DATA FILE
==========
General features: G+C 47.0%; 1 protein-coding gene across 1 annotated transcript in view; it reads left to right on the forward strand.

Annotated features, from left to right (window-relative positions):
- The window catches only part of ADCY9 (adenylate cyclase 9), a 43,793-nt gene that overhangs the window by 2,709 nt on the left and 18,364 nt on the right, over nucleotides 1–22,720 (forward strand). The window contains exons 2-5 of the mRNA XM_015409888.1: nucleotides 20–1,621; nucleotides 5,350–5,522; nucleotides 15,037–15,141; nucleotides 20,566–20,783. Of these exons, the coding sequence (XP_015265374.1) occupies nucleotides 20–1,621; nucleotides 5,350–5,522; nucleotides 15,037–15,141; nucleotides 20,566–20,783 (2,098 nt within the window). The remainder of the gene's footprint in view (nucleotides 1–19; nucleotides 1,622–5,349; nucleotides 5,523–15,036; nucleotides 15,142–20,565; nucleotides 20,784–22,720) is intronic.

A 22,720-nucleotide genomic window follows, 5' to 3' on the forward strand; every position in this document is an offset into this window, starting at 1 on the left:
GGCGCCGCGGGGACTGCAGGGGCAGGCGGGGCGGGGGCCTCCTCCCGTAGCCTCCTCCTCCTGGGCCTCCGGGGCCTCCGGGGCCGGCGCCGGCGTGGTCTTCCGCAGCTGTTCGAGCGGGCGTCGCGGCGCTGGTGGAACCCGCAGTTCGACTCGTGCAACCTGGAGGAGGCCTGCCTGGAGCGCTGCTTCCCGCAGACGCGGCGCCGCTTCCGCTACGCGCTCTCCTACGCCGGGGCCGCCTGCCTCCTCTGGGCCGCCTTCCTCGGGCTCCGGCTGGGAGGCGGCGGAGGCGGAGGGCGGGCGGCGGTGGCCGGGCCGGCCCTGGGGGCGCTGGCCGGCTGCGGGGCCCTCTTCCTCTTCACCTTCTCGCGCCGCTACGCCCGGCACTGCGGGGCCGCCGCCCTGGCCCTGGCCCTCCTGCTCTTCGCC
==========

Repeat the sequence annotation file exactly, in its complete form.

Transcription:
General features: G+C 47.0%; 1 protein-coding gene across 1 annotated transcript in view; it reads left to right on the forward strand.

Annotated features, from left to right (window-relative positions):
- The window catches only part of ADCY9 (adenylate cyclase 9), a 43,793-nt gene that overhangs the window by 2,709 nt on the left and 18,364 nt on the right, over nucleotides 1–22,720 (forward strand). The window contains exons 2-5 of the mRNA XM_015409888.1: nucleotides 20–1,621; nucleotides 5,350–5,522; nucleotides 15,037–15,141; nucleotides 20,566–20,783. Of these exons, the coding sequence (XP_015265374.1) occupies nucleotides 20–1,621; nucleotides 5,350–5,522; nucleotides 15,037–15,141; nucleotides 20,566–20,783 (2,098 nt within the window). The remainder of the gene's footprint in view (nucleotides 1–19; nucleotides 1,622–5,349; nucleotides 5,523–15,036; nucleotides 15,142–20,565; nucleotides 20,784–22,720) is intronic.

A 22,720-nucleotide genomic window follows, 5' to 3' on the forward strand; every position in this document is an offset into this window, starting at 1 on the left:
GGCGCCGCGGGGACTGCAGGGGCAGGCGGGGCGGGGGCCTCCTCCCGTAGCCTCCTCCTCCTGGGCCTCCGGGGCCTCCGGGGCCGGCGCCGGCGTGGTCTTCCGCAGCTGTTCGAGCGGGCGTCGCGGCGCTGGTGGAACCCGCAGTTCGACTCGTGCAACCTGGAGGAGGCCTGCCTGGAGCGCTGCTTCCCGCAGACGCGGCGCCGCTTCCGCTACGCGCTCTCCTACGCCGGGGCCGCCTGCCTCCTCTGGGCCGCCTTCCTCGGGCTCCGGCTGGGAGGCGGCGGAGGCGGAGGGCGGGCGGCGGTGGCCGGGCCGGCCCTGGGGGCGCTGGCCGGCTGCGGGGCCCTCTTCCTCTTCACCTTCTCGCGCCGCTACGCCCGGCACTGCGGGGCCGCCGCCCTGGCCCTGGCCCTCCTGCTCTTCGCC